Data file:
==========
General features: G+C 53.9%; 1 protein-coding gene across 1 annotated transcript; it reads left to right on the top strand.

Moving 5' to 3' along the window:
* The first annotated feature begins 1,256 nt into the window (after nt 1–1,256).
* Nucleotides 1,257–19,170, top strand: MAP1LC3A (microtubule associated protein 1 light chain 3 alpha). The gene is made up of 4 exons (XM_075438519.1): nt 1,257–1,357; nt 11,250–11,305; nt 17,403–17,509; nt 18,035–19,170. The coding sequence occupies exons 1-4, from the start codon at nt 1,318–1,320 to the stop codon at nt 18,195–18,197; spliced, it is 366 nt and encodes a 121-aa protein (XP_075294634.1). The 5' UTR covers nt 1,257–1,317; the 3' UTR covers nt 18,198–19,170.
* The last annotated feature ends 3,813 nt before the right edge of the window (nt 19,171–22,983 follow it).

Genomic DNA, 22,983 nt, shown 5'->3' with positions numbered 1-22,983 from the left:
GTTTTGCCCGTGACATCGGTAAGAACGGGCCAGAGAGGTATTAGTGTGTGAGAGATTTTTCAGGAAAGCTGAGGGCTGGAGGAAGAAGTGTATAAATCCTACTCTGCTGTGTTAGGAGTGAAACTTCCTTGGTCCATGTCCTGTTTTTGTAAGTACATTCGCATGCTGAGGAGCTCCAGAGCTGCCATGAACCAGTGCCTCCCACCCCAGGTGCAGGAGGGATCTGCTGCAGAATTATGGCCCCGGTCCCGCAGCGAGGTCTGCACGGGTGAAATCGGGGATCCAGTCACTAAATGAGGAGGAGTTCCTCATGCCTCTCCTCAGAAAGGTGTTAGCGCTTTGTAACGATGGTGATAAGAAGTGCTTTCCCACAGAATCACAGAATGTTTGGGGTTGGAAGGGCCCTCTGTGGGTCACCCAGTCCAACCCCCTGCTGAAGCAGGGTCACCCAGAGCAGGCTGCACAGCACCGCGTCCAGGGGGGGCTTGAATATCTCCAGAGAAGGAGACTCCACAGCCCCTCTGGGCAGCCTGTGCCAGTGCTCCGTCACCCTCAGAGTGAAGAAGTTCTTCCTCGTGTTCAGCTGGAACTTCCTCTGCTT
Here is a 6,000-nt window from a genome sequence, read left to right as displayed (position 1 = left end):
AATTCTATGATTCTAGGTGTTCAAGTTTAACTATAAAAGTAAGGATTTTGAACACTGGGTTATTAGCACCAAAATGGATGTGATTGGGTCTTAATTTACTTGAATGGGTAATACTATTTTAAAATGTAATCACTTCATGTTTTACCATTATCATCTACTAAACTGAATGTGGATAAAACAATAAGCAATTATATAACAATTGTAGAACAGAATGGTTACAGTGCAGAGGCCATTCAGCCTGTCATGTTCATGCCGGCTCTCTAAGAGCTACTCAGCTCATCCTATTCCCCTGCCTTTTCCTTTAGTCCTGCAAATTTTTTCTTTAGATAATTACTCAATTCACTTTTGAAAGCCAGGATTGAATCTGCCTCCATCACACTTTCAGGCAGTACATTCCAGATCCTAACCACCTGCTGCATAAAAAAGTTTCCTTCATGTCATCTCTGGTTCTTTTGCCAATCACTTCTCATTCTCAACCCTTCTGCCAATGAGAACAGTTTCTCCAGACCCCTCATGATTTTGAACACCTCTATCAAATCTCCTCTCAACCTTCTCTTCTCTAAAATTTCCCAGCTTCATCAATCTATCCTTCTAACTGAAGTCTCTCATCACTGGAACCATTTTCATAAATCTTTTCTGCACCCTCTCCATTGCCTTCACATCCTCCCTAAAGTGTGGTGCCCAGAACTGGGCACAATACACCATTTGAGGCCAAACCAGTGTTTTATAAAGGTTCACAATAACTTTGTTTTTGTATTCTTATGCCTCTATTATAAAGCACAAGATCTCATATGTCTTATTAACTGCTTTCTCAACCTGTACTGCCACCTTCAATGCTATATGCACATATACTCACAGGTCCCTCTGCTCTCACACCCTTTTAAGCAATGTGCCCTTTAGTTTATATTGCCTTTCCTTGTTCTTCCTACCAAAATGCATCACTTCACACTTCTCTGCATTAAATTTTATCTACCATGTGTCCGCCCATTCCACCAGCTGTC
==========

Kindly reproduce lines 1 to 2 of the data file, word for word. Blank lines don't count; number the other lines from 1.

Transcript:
General features: G+C 53.9%; 1 protein-coding gene across 1 annotated transcript; it reads left to right on the top strand.

Moving 5' to 3' along the window: